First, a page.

- The lye mixture will begin to get hot. Leave it outside to cool in an area where animals and children won't have access to it while you measure out the oils, butters, and wax.
- Heat the oils, butters, and wax in a large bowl over a double boiler to help melt the wax and butters. You can remove them from the heat once the butters and wax have melted and you have mixed them all together.
- Carefully pour the lye mixture into the oil mixture. (It may still be warm, so be careful not to burn yourself.) You can gently combine them at first with a stainless steel spoon.
- Once the oils and lye solution have been combined, begin to blend them together with an immersion blender. As you blend the ingredients with the immersion blender, they will become thicker and more opaque. When you have reached the consistency of a thin mayonnaise, you can stop blending.
- Add in any essential oils of choice to help add fragrance to your soap. I chose a combination of lavender and orange essential oils because not only do we love the scent of that combination, but both oils are thought to aid in healing skin irritations.
- Once you've stirred in the essential oils, you can pour the mixture into your molds or glass jars. Leave the soap uncovered and untouched for at least 24 hours.
- Because this soap uses mostly solid oils and butters, it should harden quite quickly, and you'll likely be able to unmold your soap after only a day. Check your soap for hardness, and unmold it if it has reached a hardness in which you can remove it from the molds without damaging it. If it's still soft, wait a few more hours or another day, as needed. Placing the molded soap in the freezer for about an hour will help you with the unmolding process. Not only will it help harden the soap, but it also slightly shrinks it to make it easier to remove it.
- Once you've removed the soaps from the molds, separate them and leave them in an area to dry out and further harden for several weeks. It's a good idea to turn the soap over occasionally so that the soap will evenly dry out on all sides. If you've used glass jars, keep the lids off the jars to help allow the soap to dry.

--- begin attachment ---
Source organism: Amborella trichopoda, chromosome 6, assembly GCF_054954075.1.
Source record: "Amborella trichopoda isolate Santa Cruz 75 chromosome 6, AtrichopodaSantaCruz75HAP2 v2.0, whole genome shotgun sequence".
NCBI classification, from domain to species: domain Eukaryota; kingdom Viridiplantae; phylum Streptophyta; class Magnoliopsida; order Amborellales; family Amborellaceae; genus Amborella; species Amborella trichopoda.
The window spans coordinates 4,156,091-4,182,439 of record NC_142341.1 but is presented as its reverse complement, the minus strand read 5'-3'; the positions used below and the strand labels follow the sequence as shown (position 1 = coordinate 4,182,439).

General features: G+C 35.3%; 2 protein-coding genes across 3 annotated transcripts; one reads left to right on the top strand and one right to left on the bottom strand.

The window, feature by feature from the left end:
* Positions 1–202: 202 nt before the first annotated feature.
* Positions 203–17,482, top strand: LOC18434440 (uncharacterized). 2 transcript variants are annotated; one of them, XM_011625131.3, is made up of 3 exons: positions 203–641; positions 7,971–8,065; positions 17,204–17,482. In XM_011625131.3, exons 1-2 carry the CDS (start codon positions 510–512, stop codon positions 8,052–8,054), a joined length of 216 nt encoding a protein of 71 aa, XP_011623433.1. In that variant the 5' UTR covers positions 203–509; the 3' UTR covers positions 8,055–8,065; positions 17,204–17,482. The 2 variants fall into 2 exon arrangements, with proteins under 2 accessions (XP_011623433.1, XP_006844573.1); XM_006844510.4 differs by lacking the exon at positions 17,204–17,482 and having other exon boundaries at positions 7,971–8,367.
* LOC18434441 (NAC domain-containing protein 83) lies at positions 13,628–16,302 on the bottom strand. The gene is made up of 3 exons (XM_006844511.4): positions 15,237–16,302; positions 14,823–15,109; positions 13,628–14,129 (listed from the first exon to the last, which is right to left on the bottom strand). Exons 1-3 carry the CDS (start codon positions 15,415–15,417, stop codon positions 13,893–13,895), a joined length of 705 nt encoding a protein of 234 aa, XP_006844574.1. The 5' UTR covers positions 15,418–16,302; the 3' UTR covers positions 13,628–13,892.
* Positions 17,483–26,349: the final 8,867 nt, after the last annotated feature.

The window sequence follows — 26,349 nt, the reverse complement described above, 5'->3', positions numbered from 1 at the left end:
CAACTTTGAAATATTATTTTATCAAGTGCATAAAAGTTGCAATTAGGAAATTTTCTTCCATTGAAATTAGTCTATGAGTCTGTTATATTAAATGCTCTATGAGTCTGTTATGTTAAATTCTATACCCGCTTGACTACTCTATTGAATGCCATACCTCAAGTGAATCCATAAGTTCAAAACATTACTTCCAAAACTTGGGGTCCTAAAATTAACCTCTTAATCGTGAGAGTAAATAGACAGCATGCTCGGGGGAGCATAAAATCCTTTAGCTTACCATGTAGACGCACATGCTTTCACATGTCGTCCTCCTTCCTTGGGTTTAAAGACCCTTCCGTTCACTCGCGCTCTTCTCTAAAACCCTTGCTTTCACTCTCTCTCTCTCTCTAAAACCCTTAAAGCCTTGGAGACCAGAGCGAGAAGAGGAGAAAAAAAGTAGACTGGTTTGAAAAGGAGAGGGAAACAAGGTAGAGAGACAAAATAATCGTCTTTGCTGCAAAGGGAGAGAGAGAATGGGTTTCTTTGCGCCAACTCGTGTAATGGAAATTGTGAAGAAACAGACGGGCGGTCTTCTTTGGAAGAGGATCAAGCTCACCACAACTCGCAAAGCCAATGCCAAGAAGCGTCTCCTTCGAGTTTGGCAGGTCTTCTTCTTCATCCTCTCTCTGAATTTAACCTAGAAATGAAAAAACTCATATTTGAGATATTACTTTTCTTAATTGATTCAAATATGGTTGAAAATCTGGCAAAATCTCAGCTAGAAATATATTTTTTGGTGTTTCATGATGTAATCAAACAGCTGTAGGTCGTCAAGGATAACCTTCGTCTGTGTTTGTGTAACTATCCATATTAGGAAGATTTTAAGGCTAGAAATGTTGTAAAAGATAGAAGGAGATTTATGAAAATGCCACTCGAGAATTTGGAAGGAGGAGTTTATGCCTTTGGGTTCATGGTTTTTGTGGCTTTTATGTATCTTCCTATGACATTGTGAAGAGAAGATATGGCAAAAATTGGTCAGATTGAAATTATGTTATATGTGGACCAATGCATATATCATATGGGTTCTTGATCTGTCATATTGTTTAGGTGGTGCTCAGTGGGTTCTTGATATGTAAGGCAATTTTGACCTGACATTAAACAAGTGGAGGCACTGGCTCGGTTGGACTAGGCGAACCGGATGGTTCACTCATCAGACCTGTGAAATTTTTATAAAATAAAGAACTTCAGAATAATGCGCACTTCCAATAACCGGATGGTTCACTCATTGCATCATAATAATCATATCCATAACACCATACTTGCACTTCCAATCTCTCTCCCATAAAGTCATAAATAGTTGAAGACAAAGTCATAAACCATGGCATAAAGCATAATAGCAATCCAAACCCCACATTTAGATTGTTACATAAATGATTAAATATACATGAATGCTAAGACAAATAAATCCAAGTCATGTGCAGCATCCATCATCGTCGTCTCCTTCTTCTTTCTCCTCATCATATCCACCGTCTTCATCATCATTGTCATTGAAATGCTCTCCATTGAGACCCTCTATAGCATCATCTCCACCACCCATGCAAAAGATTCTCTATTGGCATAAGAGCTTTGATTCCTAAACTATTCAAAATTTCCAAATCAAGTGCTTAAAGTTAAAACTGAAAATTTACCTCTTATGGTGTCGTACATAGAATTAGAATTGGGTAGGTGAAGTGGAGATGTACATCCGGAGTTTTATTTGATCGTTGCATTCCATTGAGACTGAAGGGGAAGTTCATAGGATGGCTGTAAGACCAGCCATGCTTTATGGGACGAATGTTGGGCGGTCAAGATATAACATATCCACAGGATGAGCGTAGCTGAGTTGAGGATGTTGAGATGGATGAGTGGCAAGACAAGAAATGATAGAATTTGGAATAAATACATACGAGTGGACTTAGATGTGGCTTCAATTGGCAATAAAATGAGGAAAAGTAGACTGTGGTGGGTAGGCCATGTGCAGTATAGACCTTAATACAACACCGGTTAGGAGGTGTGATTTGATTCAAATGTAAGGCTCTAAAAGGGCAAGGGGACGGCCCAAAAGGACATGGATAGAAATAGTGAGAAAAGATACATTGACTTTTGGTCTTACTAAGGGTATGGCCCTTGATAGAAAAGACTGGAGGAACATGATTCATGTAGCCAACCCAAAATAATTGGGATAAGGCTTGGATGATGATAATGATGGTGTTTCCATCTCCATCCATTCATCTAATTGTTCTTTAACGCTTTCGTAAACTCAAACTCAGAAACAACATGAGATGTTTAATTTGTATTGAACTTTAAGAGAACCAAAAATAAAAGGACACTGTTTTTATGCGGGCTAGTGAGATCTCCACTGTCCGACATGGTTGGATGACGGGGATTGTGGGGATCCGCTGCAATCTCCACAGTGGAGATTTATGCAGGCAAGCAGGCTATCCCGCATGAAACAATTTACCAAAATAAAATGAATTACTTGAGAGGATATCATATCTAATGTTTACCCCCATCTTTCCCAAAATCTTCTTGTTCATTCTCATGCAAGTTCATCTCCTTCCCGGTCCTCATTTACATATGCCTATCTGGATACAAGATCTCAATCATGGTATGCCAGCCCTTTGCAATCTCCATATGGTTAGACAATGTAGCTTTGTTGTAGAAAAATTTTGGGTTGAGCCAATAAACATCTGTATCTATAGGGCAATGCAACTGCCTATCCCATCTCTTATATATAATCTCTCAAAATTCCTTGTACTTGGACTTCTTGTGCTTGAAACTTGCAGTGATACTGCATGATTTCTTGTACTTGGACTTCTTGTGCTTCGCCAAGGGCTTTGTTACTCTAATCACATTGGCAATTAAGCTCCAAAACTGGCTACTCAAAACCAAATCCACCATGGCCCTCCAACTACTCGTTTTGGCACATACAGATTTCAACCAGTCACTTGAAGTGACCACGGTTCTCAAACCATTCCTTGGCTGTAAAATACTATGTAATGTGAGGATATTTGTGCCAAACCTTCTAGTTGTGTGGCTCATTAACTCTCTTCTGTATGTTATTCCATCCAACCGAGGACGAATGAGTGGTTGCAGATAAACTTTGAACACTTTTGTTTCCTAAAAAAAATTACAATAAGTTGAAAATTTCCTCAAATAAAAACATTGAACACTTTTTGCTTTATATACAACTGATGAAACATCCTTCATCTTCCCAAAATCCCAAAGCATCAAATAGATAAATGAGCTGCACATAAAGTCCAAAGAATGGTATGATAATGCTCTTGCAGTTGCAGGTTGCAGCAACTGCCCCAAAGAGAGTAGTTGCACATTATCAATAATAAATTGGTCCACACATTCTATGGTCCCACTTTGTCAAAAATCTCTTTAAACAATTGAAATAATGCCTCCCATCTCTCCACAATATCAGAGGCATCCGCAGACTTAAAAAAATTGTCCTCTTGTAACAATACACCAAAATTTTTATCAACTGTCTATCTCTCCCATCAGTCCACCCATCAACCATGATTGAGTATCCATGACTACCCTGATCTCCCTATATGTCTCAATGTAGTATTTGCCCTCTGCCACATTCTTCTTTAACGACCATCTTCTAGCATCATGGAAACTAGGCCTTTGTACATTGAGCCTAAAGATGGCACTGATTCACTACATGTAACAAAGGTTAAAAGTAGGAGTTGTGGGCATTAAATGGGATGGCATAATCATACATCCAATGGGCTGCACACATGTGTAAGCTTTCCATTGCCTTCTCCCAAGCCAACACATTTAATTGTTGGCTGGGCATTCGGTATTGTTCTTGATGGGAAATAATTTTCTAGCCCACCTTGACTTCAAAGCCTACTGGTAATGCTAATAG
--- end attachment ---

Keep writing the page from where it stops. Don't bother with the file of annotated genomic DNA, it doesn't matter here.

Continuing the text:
The saponification process will complete in the first few days after your soap is made, and you can technically use it immediately afterward. That said, the wait time will help form a harder bar of soap that will last longer and work better.
How to use Shave soap
Once you have your shaving soap made, it's time to figure out how to use it!
At first, I thought I hadn't made a very good bar of soap because it wasn't lathering up as much as I expected it to. After a bit of studying online, though, I realized that the problem wasn't in the soap itself, but was in my method for trying to work up a lather.
I found this video with a lathering tutorial very helpful for figuring out how to work up a lather with my shaving soap.
I realized that my main problem is that I wasn't using enough water to try to work up a lather. Instead, I was really only working up a thick paste on my skin. You need to keep adding water throughout the process to turn the soap from a paste to a protective lather!
You can choose to lather up your soap in the bowl itself, or directly on the skin. I find that working up the lather on your skin is much easier and less messy.
- Wet your brush and sprinkle some water on the shaving soap.
- Swirl the wet, softened brush over the top of the shaving soap. You need to build up a good coating of the soapy paste onto the bristles of the brush, so keep swirling the brush over the soap until it is well coated.
- Wet the skin, and begin to work the lather directly on your skin. It will leave a thick paste on your skin at first and won't be the right lather consistency quite yet.
- Add several drops of water to the brush, and continue to work up the lather. You should repeat this process several times, adding water, as needed, to build up the lather to the proper consistency.
- Once you've built up your lather, you can begin to shave. It should now leave a protective layer with the glide necessary to help protect your skin while shaving.
I'm really happy going back to more traditional, and more ecologically friendly, methods of shaving!
If you give it a try, I'd love to hear how it goes!